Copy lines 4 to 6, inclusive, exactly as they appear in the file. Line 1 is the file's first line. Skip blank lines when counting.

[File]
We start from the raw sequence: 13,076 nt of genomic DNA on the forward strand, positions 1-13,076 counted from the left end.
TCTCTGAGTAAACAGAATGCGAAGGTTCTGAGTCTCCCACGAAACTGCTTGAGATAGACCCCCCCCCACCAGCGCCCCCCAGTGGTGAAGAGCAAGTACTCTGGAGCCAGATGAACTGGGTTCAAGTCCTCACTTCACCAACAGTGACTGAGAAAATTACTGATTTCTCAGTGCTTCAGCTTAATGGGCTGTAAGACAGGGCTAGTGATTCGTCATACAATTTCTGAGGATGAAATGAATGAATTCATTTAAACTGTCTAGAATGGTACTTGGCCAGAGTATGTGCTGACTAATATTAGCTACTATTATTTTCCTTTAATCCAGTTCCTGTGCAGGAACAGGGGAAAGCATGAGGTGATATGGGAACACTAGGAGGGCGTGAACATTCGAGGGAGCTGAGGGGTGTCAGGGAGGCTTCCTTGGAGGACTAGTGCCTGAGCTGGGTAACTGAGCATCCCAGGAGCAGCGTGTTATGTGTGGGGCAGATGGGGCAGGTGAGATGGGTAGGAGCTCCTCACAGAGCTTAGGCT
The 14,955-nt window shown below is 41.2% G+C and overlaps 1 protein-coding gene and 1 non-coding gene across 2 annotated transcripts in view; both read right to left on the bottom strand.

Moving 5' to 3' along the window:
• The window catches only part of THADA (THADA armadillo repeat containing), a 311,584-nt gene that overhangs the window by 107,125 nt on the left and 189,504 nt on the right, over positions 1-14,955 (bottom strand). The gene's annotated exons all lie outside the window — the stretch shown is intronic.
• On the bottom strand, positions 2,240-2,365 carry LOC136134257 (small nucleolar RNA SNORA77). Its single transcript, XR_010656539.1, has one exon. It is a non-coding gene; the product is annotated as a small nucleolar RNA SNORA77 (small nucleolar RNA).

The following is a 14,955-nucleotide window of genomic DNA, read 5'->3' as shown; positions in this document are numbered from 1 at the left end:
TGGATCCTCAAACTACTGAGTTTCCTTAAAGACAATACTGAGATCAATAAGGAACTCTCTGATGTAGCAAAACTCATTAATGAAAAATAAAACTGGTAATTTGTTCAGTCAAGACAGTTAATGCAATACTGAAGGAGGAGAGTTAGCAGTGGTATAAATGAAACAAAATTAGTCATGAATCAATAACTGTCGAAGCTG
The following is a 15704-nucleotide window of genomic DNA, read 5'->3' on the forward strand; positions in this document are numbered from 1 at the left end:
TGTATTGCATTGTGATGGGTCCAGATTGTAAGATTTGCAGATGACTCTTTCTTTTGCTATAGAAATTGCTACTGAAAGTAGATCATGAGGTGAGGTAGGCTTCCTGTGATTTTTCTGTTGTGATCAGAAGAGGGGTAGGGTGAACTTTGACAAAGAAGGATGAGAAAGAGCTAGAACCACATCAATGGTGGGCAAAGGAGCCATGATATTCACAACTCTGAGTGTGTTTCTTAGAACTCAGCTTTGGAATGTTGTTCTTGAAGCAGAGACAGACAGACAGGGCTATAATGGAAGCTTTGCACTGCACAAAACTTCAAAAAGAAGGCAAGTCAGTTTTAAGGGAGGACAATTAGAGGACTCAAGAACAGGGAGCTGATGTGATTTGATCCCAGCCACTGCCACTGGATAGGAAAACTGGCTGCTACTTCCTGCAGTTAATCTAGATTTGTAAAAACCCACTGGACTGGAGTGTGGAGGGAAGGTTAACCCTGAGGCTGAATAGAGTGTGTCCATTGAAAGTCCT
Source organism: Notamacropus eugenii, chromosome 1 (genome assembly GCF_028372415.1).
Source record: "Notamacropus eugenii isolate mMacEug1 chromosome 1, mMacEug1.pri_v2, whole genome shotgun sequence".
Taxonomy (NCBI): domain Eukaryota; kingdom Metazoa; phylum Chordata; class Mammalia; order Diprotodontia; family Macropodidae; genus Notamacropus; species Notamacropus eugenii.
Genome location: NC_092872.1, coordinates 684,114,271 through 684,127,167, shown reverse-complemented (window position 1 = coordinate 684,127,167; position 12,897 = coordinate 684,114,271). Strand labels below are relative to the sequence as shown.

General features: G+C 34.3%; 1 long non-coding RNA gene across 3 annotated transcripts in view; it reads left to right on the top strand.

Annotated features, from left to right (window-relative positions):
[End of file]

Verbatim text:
Moving 5' to 3' along the window:
• The window catches only part of THADA (THADA armadillo repeat containing), a 311,584-nt gene that overhangs the window by 107,125 nt on the left and 189,504 nt on the right, over positions 1-14,955 (bottom strand). The gene's annotated exons all lie outside the window — the stretch shown is intronic.
• On the bottom strand, positions 2,240-2,365 carry LOC136134257 (small nucleolar RNA SNORA77). Its single transcript, XR_010656539.1, has one exon. It is a non-coding gene; the product is annotated as a small nucleolar RNA SNORA77 (small nucleolar RNA).